A ruling party spokesman said CPP lawmakers would attend a National Assembly vote on enfranchising Cambodians who live abroad if the opposition’s proposal makes it to the parliamentary floor.
However, he recoiled when asked whether the party would vote for or against the proposal, which seeks to let migrants vote at embassies and consulates abroad and at polling stations set up by the National Election Committee along borders with neighboring countries.
“We respect the procedure of the Assembly’s internal regulations,” CPP spokesman Sok Eysan said. “If the Assembly places it in the full plenary session, we must join the meeting.”
The CNRP proposal is currently being assessed by the permanent committee, after which it can be sent to the expert committee for assessment and finally to a vote, he said.
The CNRP believes that the estimated 1.5 million eligible Cambodians living or working abroad are likely to vote its way in next July’s general election. The CPP has called the opposition’s proposal expensive and impractical, while analysts say its lawmakers are unlikely to vote in legislation that would give dissatisfied citizens a political voice.
Asked whether ruling party lawmakers would support the change in voting regulations, however, Mr. Eysan declined to comment, citing “incitement” accusations laid against two Cambodia Daily reporters for asking questions of voters in Ratanakkiri province’s Pate commune in the lead-up to the June commune elections.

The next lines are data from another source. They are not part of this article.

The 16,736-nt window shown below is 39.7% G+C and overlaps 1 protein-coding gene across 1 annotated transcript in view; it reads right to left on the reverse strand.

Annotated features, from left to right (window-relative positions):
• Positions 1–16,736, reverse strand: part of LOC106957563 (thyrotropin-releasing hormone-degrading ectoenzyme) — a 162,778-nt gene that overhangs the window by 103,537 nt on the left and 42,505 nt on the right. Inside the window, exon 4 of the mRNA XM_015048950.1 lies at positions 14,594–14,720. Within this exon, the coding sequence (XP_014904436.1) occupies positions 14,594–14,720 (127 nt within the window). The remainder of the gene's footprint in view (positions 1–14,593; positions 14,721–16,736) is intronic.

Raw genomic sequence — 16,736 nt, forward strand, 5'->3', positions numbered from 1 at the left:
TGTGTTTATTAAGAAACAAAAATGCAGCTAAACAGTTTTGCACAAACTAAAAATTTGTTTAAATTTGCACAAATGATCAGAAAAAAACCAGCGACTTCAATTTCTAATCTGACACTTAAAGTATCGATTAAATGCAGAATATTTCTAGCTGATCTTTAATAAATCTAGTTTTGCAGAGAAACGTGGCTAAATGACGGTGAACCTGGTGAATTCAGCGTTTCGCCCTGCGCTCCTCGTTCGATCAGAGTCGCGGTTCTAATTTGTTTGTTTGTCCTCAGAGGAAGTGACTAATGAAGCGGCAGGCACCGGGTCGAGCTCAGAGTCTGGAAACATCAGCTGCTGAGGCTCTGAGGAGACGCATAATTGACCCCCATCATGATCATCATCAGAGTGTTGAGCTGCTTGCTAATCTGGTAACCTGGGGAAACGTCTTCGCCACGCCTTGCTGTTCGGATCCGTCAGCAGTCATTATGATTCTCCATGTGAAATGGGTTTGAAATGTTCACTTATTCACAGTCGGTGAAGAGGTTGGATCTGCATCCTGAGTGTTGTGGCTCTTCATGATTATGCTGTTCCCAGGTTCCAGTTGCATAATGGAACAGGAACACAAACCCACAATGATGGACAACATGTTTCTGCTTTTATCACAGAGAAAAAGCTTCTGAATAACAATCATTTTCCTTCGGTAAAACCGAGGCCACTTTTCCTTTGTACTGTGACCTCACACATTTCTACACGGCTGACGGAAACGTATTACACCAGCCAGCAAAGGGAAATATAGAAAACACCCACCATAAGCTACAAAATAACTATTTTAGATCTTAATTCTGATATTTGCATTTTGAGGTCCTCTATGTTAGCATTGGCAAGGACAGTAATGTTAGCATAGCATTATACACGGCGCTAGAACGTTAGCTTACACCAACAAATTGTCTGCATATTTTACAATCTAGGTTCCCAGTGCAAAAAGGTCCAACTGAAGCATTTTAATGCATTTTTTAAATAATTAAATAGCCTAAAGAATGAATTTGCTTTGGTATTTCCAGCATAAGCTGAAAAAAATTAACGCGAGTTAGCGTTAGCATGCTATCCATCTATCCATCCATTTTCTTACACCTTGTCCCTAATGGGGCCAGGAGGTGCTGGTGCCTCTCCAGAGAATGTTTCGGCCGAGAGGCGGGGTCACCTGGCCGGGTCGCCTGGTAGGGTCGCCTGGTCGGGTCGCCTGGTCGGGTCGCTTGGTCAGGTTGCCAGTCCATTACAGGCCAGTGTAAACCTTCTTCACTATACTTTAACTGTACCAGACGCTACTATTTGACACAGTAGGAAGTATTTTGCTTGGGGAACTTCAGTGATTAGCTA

“Why do you ask this? That’s why days ago, the commune chief accused you of going to ask people, ‘Which party do you vote for?’” he said. “Don’t do that.”
“The lawmakers will make their decision based on each of their will,” he added.
“Let’s see that day.”
But the amendments can only be passed with CPP lawmakers’ backing, with the CNRP holding 55 Assembly seats and needing 62 votes to be successful, said opposition lawmaker Ky Wandara.
“We are all politicians. We all love our country,” he said. “We want our Khmer people strong for the present and in the future, so we need to implement unity.”
National Assembly spokesman Leng Peng Long could not be reached for comment, but on Tuesday said the Assembly’s permanent committee would decide “soon” whether the proposal received on Monday would move forward.
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